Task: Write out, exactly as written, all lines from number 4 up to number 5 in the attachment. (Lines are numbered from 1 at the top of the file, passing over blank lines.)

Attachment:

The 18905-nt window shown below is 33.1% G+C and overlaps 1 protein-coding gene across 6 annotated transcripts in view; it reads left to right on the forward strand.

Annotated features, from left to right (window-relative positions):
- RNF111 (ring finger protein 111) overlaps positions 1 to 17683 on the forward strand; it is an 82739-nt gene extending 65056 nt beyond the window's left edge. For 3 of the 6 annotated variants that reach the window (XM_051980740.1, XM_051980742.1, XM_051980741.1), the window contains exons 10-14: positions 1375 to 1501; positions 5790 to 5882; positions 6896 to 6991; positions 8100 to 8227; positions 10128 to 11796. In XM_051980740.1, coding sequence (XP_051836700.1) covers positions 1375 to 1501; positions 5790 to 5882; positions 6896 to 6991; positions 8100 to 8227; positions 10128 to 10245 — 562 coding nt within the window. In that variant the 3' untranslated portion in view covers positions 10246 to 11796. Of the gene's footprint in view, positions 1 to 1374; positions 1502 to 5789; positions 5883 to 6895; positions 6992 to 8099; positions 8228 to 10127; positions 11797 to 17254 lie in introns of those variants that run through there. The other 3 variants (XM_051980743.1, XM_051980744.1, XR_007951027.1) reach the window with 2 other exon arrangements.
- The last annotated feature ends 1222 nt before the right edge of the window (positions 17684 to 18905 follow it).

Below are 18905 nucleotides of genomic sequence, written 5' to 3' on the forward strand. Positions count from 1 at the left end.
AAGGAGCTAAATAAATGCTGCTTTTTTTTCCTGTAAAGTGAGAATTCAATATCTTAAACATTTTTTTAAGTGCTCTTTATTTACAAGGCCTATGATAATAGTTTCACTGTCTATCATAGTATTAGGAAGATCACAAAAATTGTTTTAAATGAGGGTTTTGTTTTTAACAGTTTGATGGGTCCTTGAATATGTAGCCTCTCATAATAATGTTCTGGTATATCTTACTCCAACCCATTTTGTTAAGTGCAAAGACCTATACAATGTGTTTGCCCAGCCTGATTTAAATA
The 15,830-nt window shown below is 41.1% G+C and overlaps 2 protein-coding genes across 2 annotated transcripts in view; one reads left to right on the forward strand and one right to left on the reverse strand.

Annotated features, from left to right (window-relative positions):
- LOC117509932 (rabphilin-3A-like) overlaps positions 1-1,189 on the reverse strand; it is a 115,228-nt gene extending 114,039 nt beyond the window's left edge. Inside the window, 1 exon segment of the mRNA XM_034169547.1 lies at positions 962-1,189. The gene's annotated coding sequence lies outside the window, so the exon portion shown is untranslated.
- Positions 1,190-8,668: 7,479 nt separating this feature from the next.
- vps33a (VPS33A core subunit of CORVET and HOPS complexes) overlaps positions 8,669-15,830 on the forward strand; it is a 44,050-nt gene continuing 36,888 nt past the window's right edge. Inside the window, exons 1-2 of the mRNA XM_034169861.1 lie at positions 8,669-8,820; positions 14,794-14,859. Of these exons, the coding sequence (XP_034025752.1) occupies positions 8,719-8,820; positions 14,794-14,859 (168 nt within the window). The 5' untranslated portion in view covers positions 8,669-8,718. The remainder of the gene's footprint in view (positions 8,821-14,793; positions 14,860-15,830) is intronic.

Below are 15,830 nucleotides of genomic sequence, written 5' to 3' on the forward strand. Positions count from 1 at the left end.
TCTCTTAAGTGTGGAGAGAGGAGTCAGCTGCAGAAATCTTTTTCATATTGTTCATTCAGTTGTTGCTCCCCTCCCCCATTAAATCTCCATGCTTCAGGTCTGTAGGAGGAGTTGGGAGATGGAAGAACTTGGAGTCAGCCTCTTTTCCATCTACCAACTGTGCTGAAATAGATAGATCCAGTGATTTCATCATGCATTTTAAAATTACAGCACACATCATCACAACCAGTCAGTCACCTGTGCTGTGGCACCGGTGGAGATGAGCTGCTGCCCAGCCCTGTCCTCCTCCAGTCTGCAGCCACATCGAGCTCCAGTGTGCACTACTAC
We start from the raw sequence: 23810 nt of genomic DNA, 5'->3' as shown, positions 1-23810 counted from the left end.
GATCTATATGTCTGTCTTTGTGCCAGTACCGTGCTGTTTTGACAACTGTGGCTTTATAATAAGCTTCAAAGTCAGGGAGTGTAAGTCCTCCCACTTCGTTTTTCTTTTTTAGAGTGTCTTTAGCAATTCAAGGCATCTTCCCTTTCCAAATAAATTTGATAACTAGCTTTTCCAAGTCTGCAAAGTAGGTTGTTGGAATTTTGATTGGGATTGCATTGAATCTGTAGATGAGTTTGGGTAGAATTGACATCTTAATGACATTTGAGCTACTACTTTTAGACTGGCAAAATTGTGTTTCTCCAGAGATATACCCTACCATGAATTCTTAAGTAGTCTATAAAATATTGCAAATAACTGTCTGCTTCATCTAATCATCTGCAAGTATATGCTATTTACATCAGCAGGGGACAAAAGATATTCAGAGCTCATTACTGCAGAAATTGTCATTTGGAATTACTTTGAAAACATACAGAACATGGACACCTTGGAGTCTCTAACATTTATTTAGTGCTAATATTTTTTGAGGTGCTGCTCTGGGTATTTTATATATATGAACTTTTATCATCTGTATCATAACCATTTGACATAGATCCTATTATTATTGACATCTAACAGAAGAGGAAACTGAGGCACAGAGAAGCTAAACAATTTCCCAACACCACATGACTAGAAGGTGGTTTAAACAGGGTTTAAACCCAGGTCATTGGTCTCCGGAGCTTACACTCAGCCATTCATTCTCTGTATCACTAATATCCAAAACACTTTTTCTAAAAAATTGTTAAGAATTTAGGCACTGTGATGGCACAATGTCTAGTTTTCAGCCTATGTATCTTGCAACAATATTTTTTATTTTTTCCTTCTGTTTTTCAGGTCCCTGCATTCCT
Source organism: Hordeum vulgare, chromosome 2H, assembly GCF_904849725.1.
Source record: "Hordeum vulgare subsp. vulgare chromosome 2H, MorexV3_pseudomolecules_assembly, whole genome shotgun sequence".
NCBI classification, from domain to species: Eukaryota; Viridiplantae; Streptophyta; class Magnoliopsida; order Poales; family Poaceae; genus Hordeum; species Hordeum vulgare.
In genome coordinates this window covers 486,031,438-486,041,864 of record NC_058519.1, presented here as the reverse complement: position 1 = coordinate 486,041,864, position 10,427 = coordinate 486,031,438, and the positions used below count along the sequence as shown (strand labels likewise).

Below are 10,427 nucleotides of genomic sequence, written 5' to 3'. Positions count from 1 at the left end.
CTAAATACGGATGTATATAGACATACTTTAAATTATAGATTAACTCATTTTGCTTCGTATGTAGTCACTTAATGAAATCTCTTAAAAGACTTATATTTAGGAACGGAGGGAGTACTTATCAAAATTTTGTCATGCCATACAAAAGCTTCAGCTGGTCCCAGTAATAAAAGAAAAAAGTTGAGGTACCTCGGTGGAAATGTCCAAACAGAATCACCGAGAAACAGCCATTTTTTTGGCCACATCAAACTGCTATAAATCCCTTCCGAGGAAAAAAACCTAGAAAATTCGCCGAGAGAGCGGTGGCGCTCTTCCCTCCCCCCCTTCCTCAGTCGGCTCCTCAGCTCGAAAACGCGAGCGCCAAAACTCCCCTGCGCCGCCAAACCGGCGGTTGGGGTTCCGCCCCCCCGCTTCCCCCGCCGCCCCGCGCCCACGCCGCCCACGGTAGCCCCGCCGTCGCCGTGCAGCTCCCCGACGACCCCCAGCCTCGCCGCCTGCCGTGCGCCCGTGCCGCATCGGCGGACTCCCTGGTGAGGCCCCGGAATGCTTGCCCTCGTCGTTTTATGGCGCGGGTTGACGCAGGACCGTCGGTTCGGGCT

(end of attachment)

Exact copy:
- The last annotated feature ends 1222 nt before the right edge of the window (positions 17684 to 18905 follow it).

Below are 18905 nucleotides of genomic sequence, written 5' to 3' on the forward strand. Positions count from 1 at the left end.